Six local engineering firms will begin studying options for making major roadways that run alongside Jefferson Parish drainage canals without barriers safer for motorists.
At least five vehicles crashed into Metairie drainage canals between early April and the beginning of this month. Four of the accidents occurred on West Esplanade Avenue and one on Veterans Memorial Boulevard. Three people — among them a 6-year-old girl — drowned in two of the incidents.
At its meeting Wednesday, the Parish Council chose three firms to study the East Bank canals and roadways and another three to focus on the West Bank. There are 340 miles of unprotected canals in the parish, officials have said.
The firms studying the East Bank roadways are Pivotal Engineering, Digital Engineering and ECM Consultants. Rahman & Associates, URS and Professional Engineering Consultants will study the West Bank.
Neither study’s cost will exceed $300,000, according to resolutions unanimously approved by the council.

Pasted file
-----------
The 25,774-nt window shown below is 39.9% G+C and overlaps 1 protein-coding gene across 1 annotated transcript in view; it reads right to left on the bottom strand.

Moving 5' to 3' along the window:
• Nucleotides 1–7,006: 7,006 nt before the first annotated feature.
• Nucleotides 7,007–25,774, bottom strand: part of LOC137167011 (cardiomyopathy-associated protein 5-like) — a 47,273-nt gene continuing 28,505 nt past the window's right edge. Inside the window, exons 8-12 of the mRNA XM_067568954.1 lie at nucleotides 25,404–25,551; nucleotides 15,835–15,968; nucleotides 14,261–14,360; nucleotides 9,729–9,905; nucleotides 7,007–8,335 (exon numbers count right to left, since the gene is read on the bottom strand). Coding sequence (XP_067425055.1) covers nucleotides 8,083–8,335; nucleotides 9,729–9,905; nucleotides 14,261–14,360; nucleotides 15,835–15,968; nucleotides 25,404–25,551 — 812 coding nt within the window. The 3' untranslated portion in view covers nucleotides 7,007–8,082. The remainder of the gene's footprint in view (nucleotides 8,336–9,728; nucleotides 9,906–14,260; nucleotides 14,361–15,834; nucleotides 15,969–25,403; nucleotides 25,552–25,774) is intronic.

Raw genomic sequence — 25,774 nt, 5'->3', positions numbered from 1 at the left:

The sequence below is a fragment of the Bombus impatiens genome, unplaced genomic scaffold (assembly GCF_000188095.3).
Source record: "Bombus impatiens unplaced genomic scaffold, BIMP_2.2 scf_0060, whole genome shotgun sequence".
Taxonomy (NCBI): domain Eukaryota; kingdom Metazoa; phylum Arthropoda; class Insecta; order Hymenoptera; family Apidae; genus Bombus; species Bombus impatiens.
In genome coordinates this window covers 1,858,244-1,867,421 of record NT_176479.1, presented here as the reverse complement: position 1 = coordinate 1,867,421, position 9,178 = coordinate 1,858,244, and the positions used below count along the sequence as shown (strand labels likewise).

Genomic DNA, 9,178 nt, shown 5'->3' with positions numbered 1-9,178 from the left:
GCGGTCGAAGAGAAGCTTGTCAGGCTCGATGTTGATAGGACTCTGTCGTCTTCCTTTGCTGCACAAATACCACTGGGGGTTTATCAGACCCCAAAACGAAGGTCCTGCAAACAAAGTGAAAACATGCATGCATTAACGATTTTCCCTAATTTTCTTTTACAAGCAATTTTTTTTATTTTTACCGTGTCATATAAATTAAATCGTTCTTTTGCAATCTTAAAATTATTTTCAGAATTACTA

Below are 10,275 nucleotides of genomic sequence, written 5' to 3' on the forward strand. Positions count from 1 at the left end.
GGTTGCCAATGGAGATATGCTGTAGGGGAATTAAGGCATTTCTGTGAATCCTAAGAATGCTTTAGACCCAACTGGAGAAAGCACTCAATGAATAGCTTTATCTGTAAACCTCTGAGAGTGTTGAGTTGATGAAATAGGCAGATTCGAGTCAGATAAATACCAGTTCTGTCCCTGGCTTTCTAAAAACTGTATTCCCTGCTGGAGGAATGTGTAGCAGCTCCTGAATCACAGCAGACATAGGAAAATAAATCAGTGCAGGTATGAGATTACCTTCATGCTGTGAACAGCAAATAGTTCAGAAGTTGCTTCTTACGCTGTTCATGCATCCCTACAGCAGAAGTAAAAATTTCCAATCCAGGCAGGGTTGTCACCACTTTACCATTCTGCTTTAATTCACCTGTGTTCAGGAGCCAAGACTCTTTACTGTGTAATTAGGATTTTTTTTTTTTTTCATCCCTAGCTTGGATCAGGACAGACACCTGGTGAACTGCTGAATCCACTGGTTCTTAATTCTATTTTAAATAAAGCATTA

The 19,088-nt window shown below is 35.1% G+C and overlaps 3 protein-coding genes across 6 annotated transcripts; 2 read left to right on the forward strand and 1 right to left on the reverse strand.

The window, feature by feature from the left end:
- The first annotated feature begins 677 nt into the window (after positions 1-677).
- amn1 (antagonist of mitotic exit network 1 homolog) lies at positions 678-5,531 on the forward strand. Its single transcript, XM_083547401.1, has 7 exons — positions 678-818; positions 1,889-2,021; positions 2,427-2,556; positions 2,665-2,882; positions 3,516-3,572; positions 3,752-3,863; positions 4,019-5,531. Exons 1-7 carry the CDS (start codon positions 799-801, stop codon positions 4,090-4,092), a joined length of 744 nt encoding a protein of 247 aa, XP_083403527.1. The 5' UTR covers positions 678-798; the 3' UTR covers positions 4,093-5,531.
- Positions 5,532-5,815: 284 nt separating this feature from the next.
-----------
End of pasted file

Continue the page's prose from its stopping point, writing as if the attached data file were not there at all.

Jefferson Parish Public Works Director Kazem Alikhani said there were two reasons to involve so many firms. First, each company will bring specific expertise to the table; also, dividing the workload among six firms should expedite the process, he said.
Parish Councilman Ben Zahn said he and Councilwoman Cynthia Lee-Sheng considered introducing a resolution that would have declared the canal situation an emergency. Each of their East Bank districts includes major thoroughfares divided by an open canal, and an emergency declaration would have allowed the parish to begin tackling the problem more quickly.
But Zahn said hiring six engineering companies was a satisfactory substitute.
“This is the closest thing (to an emergency declaration) to expedite this process,” he said.
The parish hopes it can begin implementing the studies’ recommendations in six to nine months, Alikhani said.
Whatever the studies end up recommending, parish officials expect it will be expensive. Installing more guardrails along the canals or even covering some of them would likely run into the millions, officials have said.
At the moment, the banks of some canals are too narrow to accommodate the installation of guardrails without compromising the canals’ structures. And the existing curbs around some canals may cause cars to launch over barriers that are built too close to the roadway.
Either scenario requires pricey modifications.
Nonetheless, Alikhani said the parish is prepared to follow whatever suggestions the new studies make. The studies should also let officials know which stretches of canal to prioritize, he said.